Reduce the Risk

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Steps you can take to reduce the risk of losing your home to wildfire
“Work from the Inside Out”

1. Highest Risk – Attics, Crawlspaces, and Roofs

90% of all homes burned down due to wildfire are started by wind-driven embers blown inside the home attic or crawlspace through vent screens that ignites the home from the inside.

What you can do

  • Replace or cover existing 1/4″ vent screens with 1/8″ or smaller vent screens or special fire-resistant screens on soffit vents, gable vents, and foundation vents.
  • Clean out gutters of leaves and debris and cover with metal gutter guards.

2. Next Highest Risk – 0-5 Foot Home Ignition Zone

Create a low or no burn zone right outside your home.

What you can do

Remove or reduce the highly flammable fuels next to your home.

  • Remove highly flammable plants – for example, junipers.
  • Remove all wood mulch and replace with rock, gravel, concrete, pavers, or just dirt.
  • Reduce the size of other plants next to the home, especially under eaves and windows.
    • If a plant on fire under a window gets big enough it will break the glass and ignite the home from the inside or ignite the eaves.
    • The best choices are well irrigated non-woody plants such as annual flowers, perennials, ground covers and lawn that do not grow over 18 inches tall.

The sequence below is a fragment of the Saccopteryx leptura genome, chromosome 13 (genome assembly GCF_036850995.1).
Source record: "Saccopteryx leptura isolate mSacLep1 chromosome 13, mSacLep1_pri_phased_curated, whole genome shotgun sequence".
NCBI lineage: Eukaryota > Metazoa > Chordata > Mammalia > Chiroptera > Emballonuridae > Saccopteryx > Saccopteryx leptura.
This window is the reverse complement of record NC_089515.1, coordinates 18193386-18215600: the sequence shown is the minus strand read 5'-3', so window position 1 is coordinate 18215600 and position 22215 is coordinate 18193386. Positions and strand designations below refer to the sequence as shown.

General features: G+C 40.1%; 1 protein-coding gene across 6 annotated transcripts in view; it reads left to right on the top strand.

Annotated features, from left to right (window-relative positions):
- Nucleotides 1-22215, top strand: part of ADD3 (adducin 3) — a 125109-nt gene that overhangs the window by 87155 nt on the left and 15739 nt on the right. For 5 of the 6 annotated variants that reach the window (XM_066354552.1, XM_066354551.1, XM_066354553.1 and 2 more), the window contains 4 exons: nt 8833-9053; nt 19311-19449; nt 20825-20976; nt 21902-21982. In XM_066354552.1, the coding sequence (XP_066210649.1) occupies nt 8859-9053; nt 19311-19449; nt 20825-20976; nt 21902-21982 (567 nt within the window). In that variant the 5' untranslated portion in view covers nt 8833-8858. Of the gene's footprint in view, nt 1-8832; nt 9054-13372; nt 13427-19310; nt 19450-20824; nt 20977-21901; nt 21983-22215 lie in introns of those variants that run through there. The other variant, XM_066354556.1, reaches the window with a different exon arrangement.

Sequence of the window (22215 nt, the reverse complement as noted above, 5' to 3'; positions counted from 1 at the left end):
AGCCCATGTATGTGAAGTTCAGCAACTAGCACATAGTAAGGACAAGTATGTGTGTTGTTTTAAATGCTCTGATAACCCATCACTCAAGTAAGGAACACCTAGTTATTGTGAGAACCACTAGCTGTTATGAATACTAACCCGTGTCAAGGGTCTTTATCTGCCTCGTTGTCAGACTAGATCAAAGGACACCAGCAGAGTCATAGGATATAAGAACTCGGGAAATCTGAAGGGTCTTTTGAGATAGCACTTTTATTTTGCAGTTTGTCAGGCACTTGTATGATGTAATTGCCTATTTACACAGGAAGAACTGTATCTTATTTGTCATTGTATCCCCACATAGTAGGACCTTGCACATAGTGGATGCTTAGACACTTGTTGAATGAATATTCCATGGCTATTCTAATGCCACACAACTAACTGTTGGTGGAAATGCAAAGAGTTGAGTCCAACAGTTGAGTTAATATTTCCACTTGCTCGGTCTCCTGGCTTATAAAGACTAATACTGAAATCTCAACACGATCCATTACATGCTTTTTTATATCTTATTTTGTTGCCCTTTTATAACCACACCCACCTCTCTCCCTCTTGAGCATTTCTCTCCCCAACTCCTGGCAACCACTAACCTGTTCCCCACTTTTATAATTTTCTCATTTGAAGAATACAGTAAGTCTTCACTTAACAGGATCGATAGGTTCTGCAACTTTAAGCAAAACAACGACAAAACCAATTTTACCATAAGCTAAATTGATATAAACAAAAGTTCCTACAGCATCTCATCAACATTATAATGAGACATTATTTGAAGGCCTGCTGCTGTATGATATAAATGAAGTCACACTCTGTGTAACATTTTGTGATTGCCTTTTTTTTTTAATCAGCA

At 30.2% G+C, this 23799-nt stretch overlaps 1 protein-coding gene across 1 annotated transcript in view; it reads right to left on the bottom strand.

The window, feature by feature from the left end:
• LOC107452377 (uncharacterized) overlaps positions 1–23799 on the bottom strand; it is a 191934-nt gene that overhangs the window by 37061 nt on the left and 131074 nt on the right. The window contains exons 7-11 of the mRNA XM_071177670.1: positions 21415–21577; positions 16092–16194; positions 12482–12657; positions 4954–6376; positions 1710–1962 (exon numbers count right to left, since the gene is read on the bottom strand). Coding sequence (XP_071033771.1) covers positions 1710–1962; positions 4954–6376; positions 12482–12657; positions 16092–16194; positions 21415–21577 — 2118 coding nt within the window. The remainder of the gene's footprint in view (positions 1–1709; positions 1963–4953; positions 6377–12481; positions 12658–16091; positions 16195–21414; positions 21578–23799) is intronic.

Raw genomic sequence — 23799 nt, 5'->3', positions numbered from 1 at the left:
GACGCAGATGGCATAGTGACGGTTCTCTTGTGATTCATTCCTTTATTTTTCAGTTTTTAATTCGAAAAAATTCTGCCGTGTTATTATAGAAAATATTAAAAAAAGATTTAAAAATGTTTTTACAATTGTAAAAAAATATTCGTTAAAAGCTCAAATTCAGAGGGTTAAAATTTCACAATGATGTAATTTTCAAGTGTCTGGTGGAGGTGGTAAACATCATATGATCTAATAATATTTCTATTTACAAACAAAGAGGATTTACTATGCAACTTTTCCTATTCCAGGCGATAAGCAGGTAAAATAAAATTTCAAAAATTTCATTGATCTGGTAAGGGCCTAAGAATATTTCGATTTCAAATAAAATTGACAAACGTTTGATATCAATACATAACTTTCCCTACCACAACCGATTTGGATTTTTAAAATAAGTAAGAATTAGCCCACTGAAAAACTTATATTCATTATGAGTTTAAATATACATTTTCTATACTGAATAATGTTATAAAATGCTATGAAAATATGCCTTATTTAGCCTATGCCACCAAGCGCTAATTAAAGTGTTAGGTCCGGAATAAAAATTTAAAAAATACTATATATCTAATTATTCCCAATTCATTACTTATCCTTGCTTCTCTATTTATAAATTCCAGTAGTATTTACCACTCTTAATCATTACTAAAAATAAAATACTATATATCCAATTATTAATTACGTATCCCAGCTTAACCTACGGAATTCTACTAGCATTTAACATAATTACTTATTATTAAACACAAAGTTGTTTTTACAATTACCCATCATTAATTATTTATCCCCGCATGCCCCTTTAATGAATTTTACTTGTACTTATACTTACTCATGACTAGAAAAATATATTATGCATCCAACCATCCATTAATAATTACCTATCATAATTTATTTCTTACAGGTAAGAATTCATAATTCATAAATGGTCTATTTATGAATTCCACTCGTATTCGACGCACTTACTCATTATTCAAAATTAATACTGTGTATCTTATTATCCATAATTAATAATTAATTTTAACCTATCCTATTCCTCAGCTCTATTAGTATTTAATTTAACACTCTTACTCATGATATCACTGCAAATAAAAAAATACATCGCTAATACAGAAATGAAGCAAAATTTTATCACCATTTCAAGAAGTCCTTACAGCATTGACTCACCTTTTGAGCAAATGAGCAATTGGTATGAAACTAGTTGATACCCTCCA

• Prune plants 6-12 inches away from the siding or consider removing them completely.
  • Remove tree limbs within the 5′ zone, 6′ from roofs, and 10′ from chimneys.
  • Fencing within 5 feet – either swing gate or non-flammable material.

3. Next Highest Risk – Beyond 5 feet

Reduce fuels to keep fire from becoming big enough to reach across your 0-5 foot ignition-free zone to ignite your home.

What you can do

  • Remove juniper plants
  • Keep this zone lean of dense vegetation, clean of dead plant material and green or well irrigated.
  • Remove limbs on trees that are lower than 6 feet.
  • Reduce plants under trees to less than 18 inches.
  • Separate plants into small islands separated by non-combustible material.
  • Although any plant can burn, choose plants that do not exhibit bad characteristics that make them more of a fire hazard such as those that produce an abundance of dead material or that contain volatile oils or resins.

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